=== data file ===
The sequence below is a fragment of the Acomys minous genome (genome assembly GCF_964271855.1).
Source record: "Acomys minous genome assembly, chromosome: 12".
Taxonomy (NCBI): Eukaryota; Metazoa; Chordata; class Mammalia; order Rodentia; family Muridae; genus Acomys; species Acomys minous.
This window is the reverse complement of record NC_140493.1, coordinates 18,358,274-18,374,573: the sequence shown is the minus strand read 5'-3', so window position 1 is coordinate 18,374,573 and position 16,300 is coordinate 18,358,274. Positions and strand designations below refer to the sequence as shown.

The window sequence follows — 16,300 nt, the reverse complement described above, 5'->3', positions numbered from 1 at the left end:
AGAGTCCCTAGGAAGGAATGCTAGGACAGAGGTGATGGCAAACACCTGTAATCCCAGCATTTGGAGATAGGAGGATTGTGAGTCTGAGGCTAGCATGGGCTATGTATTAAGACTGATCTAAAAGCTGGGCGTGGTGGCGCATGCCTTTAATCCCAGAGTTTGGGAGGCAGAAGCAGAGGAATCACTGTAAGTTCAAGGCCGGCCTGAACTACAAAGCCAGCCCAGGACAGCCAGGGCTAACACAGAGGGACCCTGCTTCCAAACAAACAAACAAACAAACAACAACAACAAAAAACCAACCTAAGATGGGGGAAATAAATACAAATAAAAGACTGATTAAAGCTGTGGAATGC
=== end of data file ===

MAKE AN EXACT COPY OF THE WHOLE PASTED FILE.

The sequence below is a fragment of the Acomys minous genome (genome assembly GCF_964271855.1).
Source record: "Acomys minous genome assembly, chromosome: 12".
Taxonomy (NCBI): Eukaryota; Metazoa; Chordata; class Mammalia; order Rodentia; family Muridae; genus Acomys; species Acomys minous.
This window is the reverse complement of record NC_140493.1, coordinates 18,358,274-18,374,573: the sequence shown is the minus strand read 5'-3', so window position 1 is coordinate 18,374,573 and position 16,300 is coordinate 18,358,274. Positions and strand designations below refer to the sequence as shown.

The window sequence follows — 16,300 nt, the reverse complement described above, 5'->3', positions numbered from 1 at the left end:
AGAGTCCCTAGGAAGGAATGCTAGGACAGAGGTGATGGCAAACACCTGTAATCCCAGCATTTGGAGATAGGAGGATTGTGAGTCTGAGGCTAGCATGGGCTATGTATTAAGACTGATCTAAAAGCTGGGCGTGGTGGCGCATGCCTTTAATCCCAGAGTTTGGGAGGCAGAAGCAGAGGAATCACTGTAAGTTCAAGGCCGGCCTGAACTACAAAGCCAGCCCAGGACAGCCAGGGCTAACACAGAGGGACCCTGCTTCCAAACAAACAAACAAACAAACAACAACAACAAAAAACCAACCTAAGATGGGGGAAATAAATACAAATAAAAGACTGATTAAAGCTGTGGAATGC